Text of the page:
Date of Award
Doctor of Philosophy
Charles L. Thompson
Elaine Seat, Gary Klukken, Priscilla Blanton, William A. Poppen
This study describes the subjective experience of being an involved midlife father with adult children. While previous fatherhood research has focused primarily on the impact of father involvement on child outcomes, researchers have only recently begun to explore the impact of father involvement on the fathers themselves. Within this literature minimal research is evident regarding the impact of fatherhood on men at midlife. This study addresses this gap in the literature with a phenomenological investigation of the experience of father involvement for midlife fathers of adult children. The researcher conducted in-depth interviews with 9 midlife fathers regarding their experience of father involvement. The transcribed interviews were analyzed using the Colaizzi (1978) method of empirical-phenomenological analysis. Through individual and group analysis of the participant descriptions the investigator generated a thematic description of the experience of involved fatherhood at midlife. This description was comprised of three themes; Accommodation: Continuity/ Change, Validation: Satisfaction/ Loss, and Generativity: Legacy/ Despair. These themes emerged from a ground of Relational Comparison including relationships with children when younger, with own father, with other fathers, and with spouse. The findings generally confirmed the continued significance of father involvement for these men at midlife suggesting that fatherhood continued to play a central role in their lives, provided a primary source of life satisfaction, and constituted one of their most valued contributions.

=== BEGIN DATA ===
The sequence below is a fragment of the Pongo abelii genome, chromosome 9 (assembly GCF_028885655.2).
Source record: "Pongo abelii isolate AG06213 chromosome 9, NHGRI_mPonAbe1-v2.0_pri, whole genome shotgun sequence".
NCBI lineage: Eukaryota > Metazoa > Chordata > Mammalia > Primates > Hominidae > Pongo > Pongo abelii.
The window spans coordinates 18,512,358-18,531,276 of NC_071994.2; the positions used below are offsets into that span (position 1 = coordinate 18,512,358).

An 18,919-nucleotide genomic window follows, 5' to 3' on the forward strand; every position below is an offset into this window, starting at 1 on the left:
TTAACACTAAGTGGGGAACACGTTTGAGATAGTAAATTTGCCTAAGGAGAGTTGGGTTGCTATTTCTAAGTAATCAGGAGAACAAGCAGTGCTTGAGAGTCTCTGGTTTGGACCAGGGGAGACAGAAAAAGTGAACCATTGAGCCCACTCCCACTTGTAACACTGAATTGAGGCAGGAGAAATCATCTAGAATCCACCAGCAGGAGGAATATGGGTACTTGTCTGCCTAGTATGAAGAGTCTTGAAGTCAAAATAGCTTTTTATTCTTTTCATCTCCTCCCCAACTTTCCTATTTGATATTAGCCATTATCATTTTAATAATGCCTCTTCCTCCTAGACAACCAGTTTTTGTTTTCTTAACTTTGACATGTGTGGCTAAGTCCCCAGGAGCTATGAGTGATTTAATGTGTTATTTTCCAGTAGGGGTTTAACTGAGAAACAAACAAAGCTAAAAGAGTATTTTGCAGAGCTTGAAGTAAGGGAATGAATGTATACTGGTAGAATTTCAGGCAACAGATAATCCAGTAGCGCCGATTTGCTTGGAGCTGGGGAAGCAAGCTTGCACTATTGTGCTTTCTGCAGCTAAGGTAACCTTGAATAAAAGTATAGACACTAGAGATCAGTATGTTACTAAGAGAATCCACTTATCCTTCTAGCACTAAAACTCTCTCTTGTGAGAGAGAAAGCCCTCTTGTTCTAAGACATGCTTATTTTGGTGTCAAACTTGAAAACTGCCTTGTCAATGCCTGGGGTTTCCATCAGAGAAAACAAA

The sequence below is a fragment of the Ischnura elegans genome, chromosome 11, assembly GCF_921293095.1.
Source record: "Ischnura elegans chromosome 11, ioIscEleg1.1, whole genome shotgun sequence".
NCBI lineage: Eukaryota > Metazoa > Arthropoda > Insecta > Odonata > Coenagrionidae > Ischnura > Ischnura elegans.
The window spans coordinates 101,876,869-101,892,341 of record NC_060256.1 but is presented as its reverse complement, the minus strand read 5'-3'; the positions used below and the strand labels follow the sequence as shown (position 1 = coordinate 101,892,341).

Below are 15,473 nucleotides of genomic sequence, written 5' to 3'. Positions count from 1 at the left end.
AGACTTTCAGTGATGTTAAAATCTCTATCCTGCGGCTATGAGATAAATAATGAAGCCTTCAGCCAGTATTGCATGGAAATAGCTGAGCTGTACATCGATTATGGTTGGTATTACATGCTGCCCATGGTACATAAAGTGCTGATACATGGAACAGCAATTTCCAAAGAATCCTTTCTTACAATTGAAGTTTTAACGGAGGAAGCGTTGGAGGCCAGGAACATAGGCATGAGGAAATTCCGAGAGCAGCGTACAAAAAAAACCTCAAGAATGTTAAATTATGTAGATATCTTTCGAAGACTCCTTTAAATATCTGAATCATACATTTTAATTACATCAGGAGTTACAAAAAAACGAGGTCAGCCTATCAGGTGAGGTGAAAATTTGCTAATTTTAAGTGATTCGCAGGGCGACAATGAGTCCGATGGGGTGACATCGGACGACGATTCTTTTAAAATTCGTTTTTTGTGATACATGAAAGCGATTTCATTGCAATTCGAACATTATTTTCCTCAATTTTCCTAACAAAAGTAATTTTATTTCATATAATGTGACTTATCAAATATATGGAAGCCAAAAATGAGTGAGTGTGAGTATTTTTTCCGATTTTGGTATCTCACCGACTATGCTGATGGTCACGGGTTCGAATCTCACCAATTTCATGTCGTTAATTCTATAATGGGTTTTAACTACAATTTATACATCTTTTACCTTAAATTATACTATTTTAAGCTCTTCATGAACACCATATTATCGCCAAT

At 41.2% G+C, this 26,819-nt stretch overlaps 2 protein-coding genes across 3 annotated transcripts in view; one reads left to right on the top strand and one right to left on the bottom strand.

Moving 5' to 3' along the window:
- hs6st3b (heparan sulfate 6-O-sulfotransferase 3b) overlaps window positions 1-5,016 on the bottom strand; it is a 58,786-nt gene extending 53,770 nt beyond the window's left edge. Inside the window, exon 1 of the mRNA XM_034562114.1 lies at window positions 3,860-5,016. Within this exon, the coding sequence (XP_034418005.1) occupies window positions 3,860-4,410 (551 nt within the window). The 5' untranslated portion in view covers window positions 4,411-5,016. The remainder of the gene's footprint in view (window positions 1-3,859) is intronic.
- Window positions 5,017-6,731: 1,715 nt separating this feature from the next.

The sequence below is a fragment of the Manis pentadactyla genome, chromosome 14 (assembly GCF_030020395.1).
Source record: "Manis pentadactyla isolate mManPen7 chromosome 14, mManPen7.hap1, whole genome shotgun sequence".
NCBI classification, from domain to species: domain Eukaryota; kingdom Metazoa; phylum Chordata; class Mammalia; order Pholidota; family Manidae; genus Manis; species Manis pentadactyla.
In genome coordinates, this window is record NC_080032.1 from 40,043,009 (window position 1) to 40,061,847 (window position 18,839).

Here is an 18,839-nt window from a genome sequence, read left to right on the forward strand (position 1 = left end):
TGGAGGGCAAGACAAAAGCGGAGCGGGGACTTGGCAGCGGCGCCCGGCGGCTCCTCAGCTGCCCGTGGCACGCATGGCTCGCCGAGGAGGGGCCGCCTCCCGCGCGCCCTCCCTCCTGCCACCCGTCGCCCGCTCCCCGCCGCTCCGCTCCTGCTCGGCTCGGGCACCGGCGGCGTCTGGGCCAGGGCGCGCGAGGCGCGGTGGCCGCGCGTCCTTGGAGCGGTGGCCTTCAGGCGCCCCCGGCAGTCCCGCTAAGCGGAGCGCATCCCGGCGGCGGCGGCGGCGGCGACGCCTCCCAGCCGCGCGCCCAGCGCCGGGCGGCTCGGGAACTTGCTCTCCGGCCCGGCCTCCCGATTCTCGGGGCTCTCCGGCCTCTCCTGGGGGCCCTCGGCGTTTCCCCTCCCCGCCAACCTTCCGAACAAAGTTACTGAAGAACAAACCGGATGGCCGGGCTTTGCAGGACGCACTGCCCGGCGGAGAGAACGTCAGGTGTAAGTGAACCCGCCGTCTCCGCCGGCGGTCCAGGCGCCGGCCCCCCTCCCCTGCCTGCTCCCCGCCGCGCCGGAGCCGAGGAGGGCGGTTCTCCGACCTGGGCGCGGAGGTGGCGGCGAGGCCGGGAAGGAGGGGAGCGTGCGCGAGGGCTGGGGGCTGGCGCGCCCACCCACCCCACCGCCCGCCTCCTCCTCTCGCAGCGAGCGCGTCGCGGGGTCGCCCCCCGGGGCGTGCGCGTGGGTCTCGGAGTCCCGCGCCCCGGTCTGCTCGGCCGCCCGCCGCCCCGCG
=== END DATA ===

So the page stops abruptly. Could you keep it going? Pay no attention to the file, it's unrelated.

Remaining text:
McAnear, Truett Paul, "Still Always the Dad’: The Meaning of Fatherhood for Midlife Fathers of Adult Children. " PhD diss., University of Tennessee, 2004.